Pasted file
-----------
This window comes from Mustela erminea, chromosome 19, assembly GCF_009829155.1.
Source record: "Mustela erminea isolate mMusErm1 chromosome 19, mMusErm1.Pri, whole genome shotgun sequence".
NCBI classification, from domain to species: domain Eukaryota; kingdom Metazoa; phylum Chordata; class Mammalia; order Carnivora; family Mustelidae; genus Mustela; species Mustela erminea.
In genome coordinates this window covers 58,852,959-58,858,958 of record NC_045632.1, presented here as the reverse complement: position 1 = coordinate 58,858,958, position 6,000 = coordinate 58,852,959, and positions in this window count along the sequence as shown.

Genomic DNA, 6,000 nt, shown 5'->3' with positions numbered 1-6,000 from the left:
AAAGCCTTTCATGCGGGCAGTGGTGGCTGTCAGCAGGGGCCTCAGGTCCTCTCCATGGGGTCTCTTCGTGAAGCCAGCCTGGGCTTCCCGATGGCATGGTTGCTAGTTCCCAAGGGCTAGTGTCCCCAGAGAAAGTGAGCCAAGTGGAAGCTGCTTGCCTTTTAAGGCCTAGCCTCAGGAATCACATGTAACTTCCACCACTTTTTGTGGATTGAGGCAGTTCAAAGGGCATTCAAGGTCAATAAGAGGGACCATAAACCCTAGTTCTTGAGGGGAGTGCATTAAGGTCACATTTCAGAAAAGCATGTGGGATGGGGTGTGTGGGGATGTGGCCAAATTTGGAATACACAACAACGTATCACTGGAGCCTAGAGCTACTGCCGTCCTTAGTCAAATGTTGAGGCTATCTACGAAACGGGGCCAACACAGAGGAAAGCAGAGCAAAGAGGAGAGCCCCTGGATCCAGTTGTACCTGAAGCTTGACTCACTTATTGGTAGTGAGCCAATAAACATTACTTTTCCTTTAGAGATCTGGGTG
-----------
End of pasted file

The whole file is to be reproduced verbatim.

This window comes from Mustela erminea, chromosome 19, assembly GCF_009829155.1.
Source record: "Mustela erminea isolate mMusErm1 chromosome 19, mMusErm1.Pri, whole genome shotgun sequence".
NCBI classification, from domain to species: domain Eukaryota; kingdom Metazoa; phylum Chordata; class Mammalia; order Carnivora; family Mustelidae; genus Mustela; species Mustela erminea.
In genome coordinates this window covers 58,852,959-58,858,958 of record NC_045632.1, presented here as the reverse complement: position 1 = coordinate 58,858,958, position 6,000 = coordinate 58,852,959, and positions in this window count along the sequence as shown.

Genomic DNA, 6,000 nt, shown 5'->3' with positions numbered 1-6,000 from the left:
AAAGCCTTTCATGCGGGCAGTGGTGGCTGTCAGCAGGGGCCTCAGGTCCTCTCCATGGGGTCTCTTCGTGAAGCCAGCCTGGGCTTCCCGATGGCATGGTTGCTAGTTCCCAAGGGCTAGTGTCCCCAGAGAAAGTGAGCCAAGTGGAAGCTGCTTGCCTTTTAAGGCCTAGCCTCAGGAATCACATGTAACTTCCACCACTTTTTGTGGATTGAGGCAGTTCAAAGGGCATTCAAGGTCAATAAGAGGGACCATAAACCCTAGTTCTTGAGGGGAGTGCATTAAGGTCACATTTCAGAAAAGCATGTGGGATGGGGTGTGTGGGGATGTGGCCAAATTTGGAATACACAACAACGTATCACTGGAGCCTAGAGCTACTGCCGTCCTTAGTCAAATGTTGAGGCTATCTACGAAACGGGGCCAACACAGAGGAAAGCAGAGCAAAGAGGAGAGCCCCTGGATCCAGTTGTACCTGAAGCTTGACTCACTTATTGGTAGTGAGCCAATAAACATTACTTTTCCTTTAGAGATCTGGGTG